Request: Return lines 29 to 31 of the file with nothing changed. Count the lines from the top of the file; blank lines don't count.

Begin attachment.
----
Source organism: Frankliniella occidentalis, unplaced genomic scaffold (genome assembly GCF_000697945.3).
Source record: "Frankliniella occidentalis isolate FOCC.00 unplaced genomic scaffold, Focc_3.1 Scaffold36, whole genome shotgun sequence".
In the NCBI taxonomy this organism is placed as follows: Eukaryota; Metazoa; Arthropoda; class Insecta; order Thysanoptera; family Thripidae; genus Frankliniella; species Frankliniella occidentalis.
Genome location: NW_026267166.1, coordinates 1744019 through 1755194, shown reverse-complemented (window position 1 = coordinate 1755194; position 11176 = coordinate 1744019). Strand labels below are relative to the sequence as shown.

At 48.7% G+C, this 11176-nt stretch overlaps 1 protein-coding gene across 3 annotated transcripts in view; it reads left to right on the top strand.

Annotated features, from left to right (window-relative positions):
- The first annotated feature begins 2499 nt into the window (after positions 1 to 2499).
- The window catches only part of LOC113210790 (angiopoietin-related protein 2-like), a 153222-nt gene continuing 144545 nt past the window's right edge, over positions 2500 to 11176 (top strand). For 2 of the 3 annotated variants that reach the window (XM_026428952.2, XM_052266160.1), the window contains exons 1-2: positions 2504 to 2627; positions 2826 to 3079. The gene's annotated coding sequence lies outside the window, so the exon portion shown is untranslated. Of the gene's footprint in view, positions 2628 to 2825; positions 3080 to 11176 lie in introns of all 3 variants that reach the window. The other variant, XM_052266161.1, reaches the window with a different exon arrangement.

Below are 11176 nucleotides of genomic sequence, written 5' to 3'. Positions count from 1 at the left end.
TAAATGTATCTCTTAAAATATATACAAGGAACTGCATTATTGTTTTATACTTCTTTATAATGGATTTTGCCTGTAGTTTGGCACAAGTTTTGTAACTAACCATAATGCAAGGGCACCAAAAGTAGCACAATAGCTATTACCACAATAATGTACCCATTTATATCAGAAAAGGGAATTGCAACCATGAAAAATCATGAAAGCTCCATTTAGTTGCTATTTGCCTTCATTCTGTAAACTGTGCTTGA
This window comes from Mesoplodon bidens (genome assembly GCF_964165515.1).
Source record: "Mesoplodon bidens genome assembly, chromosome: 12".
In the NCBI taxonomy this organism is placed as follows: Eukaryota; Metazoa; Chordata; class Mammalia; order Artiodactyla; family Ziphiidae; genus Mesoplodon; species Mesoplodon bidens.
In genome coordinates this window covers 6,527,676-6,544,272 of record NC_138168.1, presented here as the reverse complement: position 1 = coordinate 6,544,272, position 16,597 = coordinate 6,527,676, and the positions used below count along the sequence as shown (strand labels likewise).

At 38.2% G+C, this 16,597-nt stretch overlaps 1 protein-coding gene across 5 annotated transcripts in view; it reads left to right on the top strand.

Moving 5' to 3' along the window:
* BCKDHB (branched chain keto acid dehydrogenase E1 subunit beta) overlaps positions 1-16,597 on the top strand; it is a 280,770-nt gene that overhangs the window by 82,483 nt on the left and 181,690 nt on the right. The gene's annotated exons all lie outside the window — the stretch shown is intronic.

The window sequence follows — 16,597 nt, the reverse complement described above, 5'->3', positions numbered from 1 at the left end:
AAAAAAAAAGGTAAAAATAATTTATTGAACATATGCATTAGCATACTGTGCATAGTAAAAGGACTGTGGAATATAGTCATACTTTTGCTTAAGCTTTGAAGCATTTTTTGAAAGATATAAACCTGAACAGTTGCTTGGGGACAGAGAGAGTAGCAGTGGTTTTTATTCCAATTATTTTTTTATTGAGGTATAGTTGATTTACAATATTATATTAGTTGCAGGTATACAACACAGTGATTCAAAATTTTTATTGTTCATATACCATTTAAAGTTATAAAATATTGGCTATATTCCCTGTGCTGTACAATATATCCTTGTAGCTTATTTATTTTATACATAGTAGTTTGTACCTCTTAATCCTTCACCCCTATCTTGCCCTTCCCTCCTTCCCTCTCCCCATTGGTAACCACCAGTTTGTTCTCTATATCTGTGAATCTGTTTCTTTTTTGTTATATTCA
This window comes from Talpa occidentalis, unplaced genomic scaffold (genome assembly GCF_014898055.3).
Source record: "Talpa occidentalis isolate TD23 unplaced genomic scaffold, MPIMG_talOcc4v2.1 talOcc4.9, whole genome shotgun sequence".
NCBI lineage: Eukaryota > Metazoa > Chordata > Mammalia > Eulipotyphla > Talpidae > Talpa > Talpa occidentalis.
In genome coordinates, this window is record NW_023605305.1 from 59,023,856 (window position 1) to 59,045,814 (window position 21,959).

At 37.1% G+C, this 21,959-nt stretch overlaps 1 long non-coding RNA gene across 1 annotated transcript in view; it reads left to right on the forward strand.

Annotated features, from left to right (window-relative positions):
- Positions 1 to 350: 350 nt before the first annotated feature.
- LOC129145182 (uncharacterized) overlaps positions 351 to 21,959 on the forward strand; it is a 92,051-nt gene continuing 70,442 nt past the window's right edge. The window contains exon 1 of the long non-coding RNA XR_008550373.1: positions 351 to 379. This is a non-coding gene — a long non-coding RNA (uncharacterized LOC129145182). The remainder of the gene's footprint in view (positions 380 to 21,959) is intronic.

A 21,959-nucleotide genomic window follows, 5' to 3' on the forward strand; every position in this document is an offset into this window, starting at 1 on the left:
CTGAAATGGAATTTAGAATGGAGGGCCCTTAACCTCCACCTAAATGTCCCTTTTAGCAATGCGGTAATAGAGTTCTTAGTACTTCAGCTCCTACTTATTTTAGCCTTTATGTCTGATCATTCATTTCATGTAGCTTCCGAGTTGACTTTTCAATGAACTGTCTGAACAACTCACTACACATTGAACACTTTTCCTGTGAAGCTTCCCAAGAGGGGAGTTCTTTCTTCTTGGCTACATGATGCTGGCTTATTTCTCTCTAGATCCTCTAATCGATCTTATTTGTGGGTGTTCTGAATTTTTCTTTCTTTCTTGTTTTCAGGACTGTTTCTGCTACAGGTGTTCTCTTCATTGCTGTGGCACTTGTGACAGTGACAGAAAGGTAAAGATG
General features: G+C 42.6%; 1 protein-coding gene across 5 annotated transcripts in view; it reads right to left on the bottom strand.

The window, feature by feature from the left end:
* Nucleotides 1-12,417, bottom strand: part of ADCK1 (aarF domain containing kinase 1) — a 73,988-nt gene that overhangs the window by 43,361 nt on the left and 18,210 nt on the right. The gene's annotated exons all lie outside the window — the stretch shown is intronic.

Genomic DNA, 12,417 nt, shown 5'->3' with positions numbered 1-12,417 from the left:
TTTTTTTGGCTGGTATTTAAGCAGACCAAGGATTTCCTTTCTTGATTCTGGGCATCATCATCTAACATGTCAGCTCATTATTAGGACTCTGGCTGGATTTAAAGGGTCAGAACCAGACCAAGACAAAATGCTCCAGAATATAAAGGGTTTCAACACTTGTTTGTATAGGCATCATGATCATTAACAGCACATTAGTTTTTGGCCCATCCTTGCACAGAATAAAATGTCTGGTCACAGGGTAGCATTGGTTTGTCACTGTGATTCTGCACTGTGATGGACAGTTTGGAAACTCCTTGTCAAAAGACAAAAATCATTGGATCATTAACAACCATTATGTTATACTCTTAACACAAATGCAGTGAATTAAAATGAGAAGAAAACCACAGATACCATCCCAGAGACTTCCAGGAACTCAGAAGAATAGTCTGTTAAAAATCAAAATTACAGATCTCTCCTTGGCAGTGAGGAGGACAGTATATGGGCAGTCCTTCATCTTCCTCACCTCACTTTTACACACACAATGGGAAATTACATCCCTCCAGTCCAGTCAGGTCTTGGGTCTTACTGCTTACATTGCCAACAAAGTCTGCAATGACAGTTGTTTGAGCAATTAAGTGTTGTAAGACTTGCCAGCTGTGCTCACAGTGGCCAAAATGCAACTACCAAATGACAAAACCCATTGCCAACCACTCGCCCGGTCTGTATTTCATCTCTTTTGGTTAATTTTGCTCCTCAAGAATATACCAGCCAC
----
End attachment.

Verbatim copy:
CTGAAATGGAATTTAGAATGGAGGGCCCTTAACCTCCACCTAAATGTCCCTTTTAGCAATGCGGTAATAGAGTTCTTAGTACTTCAGCTCCTACTTATTTTAGCCTTTATGTCTGATCATTCATTTCATGTAGCTTCCGAGTTGACTTTTCAATGAACTGTCTGAACAACTCACTACACATTGAACACTTTTCCTGTGAAGCTTCCCAAGAGGGGAGTTCTTTCTTCTTGGCTACATGATGCTGGCTTATTTCTCTCTAGATCCTCTAATCGATCTTATTTGTGGGTGTTCTGAATTTTTCTTTCTTTCTTGTTTTCAGGACTGTTTCTGCTACAGGTGTTCTCTTCATTGCTGTGGCACTTGTGACAGTGACAGAAAGGTAAAGATG
General features: G+C 42.6%; 1 protein-coding gene across 5 annotated transcripts in view; it reads right to left on the bottom strand.

The window, feature by feature from the left end: